GROSS: ...Right? And you come of age musically as a performer in a kind of music where it's just not about vocal harmony. It's just not. It's rapping, and with The Roots, a band. So do you miss that kind of harmony? It must be so in your blood.

THOMPSON: Part of me misses it. At my dad's service, he wanted members of certain doo-wop groups to come back and sing together one more time. So...


THOMPSON: ...I drummed and I sang, and when I was singing it I was just thinking about being 12, 13 years old, singing all those parts. And yeah I missed it 'cause I haven't done it in such a long time. So part of me does miss the memories of those moments of playing doo-wop music. Like, my father - I always tell this story and people think I'm kidding - my father did not know about The Roots until our second album.


GROSS: Did you not tell him? Why didn't he know?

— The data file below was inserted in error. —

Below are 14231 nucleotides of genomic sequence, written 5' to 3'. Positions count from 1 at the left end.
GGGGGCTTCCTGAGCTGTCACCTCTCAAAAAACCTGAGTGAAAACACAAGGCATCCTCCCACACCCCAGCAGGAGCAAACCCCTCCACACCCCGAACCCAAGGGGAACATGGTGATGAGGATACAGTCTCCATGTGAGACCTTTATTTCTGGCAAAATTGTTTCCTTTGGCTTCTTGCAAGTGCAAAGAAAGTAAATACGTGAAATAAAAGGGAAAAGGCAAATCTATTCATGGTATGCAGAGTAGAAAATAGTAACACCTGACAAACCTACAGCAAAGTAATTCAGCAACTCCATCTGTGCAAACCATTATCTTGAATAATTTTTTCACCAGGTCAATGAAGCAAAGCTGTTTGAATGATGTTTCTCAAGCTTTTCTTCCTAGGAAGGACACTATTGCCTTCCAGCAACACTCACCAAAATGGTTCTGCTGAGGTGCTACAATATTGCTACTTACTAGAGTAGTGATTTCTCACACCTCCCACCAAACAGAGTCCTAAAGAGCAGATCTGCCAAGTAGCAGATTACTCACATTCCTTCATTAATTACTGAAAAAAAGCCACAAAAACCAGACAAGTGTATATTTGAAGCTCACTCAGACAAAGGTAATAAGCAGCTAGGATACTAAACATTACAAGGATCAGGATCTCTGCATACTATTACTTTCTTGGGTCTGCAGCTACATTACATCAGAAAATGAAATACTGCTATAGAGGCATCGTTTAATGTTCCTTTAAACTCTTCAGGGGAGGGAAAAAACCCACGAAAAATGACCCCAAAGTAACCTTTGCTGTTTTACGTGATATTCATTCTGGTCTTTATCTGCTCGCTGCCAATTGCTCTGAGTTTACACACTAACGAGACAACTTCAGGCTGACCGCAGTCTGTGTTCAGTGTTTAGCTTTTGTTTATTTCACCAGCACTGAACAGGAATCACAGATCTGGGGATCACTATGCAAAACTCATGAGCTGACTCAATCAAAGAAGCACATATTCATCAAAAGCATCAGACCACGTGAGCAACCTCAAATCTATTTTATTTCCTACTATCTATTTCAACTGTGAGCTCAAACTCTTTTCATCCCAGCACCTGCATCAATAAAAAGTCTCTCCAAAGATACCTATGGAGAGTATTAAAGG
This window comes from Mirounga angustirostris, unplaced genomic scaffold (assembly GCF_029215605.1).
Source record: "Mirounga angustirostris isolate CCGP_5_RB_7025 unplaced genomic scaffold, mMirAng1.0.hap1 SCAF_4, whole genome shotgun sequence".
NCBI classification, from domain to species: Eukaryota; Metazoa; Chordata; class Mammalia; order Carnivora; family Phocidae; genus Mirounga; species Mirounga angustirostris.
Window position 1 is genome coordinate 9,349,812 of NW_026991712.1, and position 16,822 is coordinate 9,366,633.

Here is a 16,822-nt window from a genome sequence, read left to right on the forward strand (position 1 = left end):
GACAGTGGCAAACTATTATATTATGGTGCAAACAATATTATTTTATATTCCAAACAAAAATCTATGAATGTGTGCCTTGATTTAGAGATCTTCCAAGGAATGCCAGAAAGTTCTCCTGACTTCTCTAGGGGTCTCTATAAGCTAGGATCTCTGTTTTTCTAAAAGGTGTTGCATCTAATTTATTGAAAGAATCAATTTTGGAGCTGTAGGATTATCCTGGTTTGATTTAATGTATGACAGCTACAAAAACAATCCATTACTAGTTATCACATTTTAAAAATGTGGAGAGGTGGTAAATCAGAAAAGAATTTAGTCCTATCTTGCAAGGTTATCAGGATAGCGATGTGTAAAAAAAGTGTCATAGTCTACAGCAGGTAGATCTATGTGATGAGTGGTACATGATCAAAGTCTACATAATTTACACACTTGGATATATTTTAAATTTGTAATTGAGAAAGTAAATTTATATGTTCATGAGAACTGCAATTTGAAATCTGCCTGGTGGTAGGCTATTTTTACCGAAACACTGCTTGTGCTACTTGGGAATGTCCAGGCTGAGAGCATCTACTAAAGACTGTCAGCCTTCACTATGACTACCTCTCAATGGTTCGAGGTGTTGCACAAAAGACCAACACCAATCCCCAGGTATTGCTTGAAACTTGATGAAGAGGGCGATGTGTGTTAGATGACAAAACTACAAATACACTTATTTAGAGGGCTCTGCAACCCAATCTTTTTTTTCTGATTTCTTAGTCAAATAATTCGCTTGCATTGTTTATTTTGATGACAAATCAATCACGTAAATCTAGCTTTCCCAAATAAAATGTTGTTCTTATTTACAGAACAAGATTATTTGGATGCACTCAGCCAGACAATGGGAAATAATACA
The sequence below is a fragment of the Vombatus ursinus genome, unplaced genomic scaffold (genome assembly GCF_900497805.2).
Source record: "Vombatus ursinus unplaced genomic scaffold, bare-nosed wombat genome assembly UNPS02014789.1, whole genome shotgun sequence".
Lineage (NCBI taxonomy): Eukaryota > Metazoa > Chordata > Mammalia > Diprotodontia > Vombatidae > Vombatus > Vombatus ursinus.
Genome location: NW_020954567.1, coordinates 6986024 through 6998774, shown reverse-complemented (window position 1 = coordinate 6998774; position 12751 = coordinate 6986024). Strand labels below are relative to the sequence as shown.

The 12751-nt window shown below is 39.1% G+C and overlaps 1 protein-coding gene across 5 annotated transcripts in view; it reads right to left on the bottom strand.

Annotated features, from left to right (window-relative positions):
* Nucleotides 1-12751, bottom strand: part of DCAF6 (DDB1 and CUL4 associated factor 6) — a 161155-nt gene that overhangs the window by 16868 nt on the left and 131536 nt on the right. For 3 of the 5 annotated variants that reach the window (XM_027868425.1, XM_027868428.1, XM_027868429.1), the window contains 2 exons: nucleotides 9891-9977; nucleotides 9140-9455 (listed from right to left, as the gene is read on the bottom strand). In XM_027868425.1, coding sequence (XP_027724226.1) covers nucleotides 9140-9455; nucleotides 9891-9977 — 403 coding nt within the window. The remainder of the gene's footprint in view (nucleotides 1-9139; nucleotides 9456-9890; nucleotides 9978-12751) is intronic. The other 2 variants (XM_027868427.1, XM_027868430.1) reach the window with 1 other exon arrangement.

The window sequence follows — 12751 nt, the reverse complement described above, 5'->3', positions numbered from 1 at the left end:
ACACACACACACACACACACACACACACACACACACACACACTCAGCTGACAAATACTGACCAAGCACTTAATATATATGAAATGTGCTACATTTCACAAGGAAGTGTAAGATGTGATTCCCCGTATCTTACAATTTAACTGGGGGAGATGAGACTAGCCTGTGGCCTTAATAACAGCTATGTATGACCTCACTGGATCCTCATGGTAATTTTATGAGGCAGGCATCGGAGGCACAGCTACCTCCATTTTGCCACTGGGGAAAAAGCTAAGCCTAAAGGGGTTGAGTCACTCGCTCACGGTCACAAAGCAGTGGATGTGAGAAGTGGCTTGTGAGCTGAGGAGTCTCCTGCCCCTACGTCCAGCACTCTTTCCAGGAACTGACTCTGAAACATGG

THOMPSON: Hell no, I didn't tell my dad.


GROSS: Why didn't you tell him?

THOMPSON: Because, I meant, his - oh, man, our legendary bickering over the merits and the artistic value of hip-hop - you know, some people will go by the radio and hear, like, one line and like, ugh, get that garbage off. Or, you know, in his case, like we just got cable and so, you know, you might see one NWA video in passing and like, ugh, you think that's art? Like, that's supposed to be better than "Pet Sounds" and totally, like, dismiss a whole culture. But I kind of had to let him know because, like, we were in newspapers by that point. So it was like, yeah, I got a record deal by the way. Sorry, you know.

GROSS: So before he died, did he come around to accepting that your music was really valuable - that meant an enormous amount to so many people...